On Second Thought

GPB Statewide and GPB Atlanta Monday Through Friday 9am

On Second Thought is a one-hour, daily news talk show that airs at 9 a.m. ET weekdays. 

Call us at 404-500-9457, tweet us @OSTtalk or visit us on Facebook.

Jordan Strauss Invision / The Associated Press

The Breakroom gang joins guest host Tony Harris to weigh in on the week's news. The panel includes farmer Jon Jackson, Fayette County Commissioner Steve Brown, Natalie Pawelski of Cater Communications, and Nsenga Burton, who chairs Mass Media Arts at Clark Atlanta University. 

BREAKROOM TOPICS:

DonTaé Hodge

Hurricane Irma wreaked havoc on the Southeast. It was even more destructive on the Virgin Islands, where it hit as a Category 5 storm. Nearly every building was damaged, and many were completely destroyed. As Irma approached, DonTaé Hodge of Atlanta was anxiously following updates. Hodge grew up in the British Virgin Islands, and told us what it was like to be so far from home at a critical time.

Mystery Science Theater 3000, Me Too, The Breakroom

Is Atlanta at risk of overcrowding? Last month, The Atlanta Regional Commission reported nearly 80,000 new people in the metro region since just last year -- the highest growth rate since the Great Recession. How this will affect more than your commute, like your rent, and your space to walk down the street, has yet to be seen. We talk with Mike Carnathan, a researcher with the Atlanta Regional Commission, and Chris Leinberger, a business professor at George Washington University.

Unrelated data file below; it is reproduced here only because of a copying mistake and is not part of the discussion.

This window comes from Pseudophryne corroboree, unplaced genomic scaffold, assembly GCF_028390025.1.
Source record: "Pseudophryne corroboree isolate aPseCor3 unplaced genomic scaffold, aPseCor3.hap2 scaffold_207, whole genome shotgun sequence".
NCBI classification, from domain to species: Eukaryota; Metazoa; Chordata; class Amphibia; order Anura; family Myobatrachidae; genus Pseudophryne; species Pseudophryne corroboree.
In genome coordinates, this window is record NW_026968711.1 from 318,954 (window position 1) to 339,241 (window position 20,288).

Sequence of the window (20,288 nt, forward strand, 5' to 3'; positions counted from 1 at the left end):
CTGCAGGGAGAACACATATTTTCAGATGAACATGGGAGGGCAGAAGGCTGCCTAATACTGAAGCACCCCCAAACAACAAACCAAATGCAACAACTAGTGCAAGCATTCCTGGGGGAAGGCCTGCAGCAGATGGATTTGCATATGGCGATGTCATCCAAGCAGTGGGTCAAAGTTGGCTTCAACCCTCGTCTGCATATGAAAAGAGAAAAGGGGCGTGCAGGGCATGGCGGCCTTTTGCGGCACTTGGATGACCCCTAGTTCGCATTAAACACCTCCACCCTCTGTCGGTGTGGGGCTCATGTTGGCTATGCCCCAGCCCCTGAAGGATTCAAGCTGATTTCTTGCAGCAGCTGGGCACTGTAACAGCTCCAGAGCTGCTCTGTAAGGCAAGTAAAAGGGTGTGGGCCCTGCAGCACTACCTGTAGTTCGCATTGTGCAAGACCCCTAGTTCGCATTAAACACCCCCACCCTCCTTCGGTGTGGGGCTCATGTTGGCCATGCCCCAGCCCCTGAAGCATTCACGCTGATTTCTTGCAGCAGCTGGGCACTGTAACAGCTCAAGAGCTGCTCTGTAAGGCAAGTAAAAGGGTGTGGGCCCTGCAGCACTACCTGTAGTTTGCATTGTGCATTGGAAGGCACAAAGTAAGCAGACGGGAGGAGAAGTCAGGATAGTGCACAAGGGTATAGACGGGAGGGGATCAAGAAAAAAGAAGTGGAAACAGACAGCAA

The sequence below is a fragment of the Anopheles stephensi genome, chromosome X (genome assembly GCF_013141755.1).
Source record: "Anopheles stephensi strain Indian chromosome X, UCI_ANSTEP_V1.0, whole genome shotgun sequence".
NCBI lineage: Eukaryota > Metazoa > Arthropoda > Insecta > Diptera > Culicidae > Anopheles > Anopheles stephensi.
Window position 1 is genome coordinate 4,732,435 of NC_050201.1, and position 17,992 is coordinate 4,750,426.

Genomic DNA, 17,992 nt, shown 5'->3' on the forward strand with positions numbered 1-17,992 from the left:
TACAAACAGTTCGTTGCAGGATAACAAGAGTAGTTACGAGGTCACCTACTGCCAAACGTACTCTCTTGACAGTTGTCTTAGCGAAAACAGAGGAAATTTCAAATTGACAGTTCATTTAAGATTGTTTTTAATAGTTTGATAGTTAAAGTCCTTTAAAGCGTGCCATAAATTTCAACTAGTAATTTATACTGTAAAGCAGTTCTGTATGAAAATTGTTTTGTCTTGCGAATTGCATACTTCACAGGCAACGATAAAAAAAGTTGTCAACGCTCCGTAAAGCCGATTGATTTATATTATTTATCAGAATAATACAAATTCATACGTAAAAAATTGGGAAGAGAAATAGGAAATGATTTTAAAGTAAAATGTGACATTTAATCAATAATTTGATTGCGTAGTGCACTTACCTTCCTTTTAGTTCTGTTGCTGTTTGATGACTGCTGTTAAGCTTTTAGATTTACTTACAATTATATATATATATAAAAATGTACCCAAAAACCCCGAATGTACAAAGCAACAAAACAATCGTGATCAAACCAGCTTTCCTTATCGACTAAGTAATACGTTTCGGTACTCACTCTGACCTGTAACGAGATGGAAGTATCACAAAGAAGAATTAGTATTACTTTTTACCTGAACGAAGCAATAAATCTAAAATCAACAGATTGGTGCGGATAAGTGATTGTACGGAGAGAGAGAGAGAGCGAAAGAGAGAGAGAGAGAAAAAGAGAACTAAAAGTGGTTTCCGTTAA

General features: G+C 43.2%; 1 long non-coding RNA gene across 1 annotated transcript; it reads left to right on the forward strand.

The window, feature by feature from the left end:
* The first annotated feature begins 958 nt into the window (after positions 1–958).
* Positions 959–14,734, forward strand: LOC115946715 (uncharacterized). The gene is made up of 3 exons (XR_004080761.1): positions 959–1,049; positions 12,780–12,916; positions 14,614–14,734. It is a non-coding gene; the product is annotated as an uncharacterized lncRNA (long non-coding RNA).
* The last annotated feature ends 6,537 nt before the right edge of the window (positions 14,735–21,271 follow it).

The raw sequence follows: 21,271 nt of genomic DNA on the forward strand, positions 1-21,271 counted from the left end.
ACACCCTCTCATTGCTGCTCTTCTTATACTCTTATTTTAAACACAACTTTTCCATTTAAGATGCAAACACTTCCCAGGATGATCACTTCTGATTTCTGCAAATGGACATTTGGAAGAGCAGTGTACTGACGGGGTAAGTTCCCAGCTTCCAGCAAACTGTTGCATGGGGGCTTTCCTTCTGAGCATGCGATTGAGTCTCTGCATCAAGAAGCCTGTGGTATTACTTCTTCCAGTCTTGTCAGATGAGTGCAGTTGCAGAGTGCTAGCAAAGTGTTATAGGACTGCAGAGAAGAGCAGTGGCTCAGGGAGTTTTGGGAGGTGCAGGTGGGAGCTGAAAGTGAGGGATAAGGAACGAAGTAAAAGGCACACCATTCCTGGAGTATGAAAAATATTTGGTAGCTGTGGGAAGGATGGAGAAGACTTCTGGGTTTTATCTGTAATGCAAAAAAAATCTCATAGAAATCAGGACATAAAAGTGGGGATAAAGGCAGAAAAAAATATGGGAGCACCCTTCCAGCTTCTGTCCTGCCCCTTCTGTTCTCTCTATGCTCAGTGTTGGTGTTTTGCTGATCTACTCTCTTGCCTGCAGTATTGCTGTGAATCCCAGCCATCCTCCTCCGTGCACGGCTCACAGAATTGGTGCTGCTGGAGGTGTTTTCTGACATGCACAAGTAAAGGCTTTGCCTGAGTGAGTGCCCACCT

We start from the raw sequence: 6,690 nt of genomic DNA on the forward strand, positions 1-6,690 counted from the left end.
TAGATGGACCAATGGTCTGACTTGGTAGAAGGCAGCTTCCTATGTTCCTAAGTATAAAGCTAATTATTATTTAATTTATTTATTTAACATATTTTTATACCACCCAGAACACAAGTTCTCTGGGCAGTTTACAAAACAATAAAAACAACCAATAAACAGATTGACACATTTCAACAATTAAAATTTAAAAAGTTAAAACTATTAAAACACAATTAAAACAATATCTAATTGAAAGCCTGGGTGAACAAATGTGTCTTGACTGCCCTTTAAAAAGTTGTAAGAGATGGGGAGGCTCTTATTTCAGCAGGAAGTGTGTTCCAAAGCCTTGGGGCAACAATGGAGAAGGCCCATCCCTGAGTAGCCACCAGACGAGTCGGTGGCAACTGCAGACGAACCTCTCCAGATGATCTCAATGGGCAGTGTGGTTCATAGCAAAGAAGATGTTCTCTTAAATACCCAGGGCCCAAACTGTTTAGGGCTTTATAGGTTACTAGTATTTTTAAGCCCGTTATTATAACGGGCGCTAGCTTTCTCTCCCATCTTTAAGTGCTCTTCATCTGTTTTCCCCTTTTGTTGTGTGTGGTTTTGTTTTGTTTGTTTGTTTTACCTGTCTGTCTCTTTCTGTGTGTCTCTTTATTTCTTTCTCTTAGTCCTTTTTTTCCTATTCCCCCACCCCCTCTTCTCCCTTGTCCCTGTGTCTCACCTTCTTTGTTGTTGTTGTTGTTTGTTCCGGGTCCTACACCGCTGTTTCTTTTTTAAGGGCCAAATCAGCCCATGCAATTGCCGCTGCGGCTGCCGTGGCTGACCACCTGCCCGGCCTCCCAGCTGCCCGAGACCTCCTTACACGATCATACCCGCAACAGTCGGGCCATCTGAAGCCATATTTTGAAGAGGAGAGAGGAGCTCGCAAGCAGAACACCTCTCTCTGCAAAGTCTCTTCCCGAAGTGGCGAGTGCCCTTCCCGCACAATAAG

Gene Blythe / AP Photo

In the last year, nearly 80,000 people moved to the Atlanta metro area. The city is growing at its fastest rate since the Great Recession. But can the city meet its needs and maintain its desirable status? We talk about this with Mike Carnathan, a Researcher with the Atlanta Regional Commission.

The South has seen its Hispanic population increase 43 percent between 2007 and 2014, according to the Pew Research Center. The story of the 1996 Olympic Games is key to understanding the Latino boom in Atlanta, and in the South more broadly.

Sean Powers / On Second Thought

The South has seen its Hispanic population increase 43 percent between 2007 and 2014, according to the Pew Research Center. The story of the 1996 Olympic Games is key to understanding the Latino boom in Atlanta, and in the South more broadly.